Tim Bray points to John Crupi’s opinion:
What does this really mean? It means that for SOA to be successful, it must be a “top-down” approach. And top-down, means problem to architecture to solution. It does not mean, working from what we have and just wrapping it with new technologies just because we can. This bottom-up approach is quite natural and easy and is the perfect recipe for a SOA failure.
I beg to differ. Obviously, the approach starting out from the top is what everybody wants to do, and what — most of the time, at least — architects and technologists (such as me) agree with easily. And it’s also very obvious that just replacing one protocol (such as IIOP) with another (such as SOAP/HTTP) without changing the communication architecture as well leads to disaster.
Unfortunately, though, when you try to initiate the strategic, high-level, top-down do-it-right approach in any of the large companies I’m familiar with, you’ll run into a wall made of solid brick. No-one will fund a project like that — at least not in Germany, which tends to be extremely conservative in terms of taking IT risks. And to me, that’s a good thing — before I throw an awful lot of money at the consultants, I will want to know what the benefits are, and there’d better be a short-term return on my investment.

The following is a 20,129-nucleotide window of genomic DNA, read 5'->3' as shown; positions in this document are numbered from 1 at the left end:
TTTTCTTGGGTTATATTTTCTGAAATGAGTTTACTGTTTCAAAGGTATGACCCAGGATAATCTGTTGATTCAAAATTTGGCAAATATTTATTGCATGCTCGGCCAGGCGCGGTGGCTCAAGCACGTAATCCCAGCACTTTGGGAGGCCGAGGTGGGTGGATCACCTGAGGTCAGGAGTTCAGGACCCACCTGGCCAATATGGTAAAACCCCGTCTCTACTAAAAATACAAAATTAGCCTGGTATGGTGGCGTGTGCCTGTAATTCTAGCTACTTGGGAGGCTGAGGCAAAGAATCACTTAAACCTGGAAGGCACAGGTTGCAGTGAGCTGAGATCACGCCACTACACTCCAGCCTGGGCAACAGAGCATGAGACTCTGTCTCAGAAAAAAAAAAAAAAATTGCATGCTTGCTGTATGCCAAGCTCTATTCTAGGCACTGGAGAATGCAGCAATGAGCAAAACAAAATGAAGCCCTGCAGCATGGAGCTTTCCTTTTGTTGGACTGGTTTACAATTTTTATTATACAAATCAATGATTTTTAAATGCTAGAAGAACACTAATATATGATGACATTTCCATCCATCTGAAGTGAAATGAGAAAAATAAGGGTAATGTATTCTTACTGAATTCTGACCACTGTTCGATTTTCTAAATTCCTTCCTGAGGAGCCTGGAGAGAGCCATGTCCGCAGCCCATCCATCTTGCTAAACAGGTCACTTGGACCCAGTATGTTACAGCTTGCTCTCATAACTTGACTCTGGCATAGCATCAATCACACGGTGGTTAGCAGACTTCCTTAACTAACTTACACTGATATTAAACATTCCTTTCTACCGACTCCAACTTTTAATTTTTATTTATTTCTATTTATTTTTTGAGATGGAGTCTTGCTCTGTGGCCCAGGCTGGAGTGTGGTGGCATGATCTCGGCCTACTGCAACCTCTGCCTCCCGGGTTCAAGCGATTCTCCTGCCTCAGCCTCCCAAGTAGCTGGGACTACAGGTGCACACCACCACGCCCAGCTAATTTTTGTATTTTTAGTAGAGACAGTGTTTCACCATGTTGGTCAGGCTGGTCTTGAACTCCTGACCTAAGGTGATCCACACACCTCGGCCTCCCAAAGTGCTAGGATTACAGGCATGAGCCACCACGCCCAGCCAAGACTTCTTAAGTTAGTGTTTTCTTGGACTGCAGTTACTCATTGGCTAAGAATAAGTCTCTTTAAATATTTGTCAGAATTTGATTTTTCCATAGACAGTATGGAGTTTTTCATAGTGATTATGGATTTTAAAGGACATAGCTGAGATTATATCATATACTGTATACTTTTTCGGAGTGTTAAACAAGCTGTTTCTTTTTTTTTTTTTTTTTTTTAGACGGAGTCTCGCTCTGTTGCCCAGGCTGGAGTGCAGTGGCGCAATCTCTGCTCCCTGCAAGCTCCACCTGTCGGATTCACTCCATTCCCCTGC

From my experience, the best way to approach this is with a mix of high-level vision, introduced top-down, and bottom-up, quick win-scenarios that sort of grow towards each other:
- Set up some initial guidance and high-level strategy, spending no more than a week on it.
- Solve the next few small integration or B2B connection problems using ‘SOA technology’.
- Revise your high-level strategy to reflect what you’ve learned.
- Rinse and repeat.
Easy enabling of your existing systems to allow them to play a role in your SOA may be a risk. But ignoring your systems sounds like the single worst strategic mistake you can make.